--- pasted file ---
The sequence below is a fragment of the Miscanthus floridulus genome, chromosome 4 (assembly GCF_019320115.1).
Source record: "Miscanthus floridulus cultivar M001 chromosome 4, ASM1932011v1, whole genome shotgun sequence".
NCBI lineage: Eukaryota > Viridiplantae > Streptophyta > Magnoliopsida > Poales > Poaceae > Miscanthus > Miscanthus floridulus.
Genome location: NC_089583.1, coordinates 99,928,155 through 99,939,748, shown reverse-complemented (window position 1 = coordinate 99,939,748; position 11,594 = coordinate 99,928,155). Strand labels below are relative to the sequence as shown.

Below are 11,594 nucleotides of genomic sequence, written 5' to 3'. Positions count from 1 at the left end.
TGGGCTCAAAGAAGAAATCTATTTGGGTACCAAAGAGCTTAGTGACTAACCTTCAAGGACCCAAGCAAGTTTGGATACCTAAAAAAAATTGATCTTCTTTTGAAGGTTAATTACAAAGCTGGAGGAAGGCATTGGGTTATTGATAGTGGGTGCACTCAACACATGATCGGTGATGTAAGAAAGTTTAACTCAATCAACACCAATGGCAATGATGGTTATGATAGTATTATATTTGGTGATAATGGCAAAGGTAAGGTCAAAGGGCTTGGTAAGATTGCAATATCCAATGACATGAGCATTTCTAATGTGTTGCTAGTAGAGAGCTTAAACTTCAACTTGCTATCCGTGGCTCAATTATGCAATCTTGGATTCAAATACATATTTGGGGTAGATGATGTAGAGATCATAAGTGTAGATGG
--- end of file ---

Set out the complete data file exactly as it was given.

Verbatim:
The sequence below is a fragment of the Miscanthus floridulus genome, chromosome 4 (assembly GCF_019320115.1).
Source record: "Miscanthus floridulus cultivar M001 chromosome 4, ASM1932011v1, whole genome shotgun sequence".
NCBI lineage: Eukaryota > Viridiplantae > Streptophyta > Magnoliopsida > Poales > Poaceae > Miscanthus > Miscanthus floridulus.
Genome location: NC_089583.1, coordinates 99,928,155 through 99,939,748, shown reverse-complemented (window position 1 = coordinate 99,939,748; position 11,594 = coordinate 99,928,155). Strand labels below are relative to the sequence as shown.

Below are 11,594 nucleotides of genomic sequence, written 5' to 3'. Positions count from 1 at the left end.
TGGGCTCAAAGAAGAAATCTATTTGGGTACCAAAGAGCTTAGTGACTAACCTTCAAGGACCCAAGCAAGTTTGGATACCTAAAAAAAATTGATCTTCTTTTGAAGGTTAATTACAAAGCTGGAGGAAGGCATTGGGTTATTGATAGTGGGTGCACTCAACACATGATCGGTGATGTAAGAAAGTTTAACTCAATCAACACCAATGGCAATGATGGTTATGATAGTATTATATTTGGTGATAATGGCAAAGGTAAGGTCAAAGGGCTTGGTAAGATTGCAATATCCAATGACATGAGCATTTCTAATGTGTTGCTAGTAGAGAGCTTAAACTTCAACTTGCTATCCGTGGCTCAATTATGCAATCTTGGATTCAAATACATATTTGGGGTAGATGATGTAGAGATCATAAGTGTAGATGG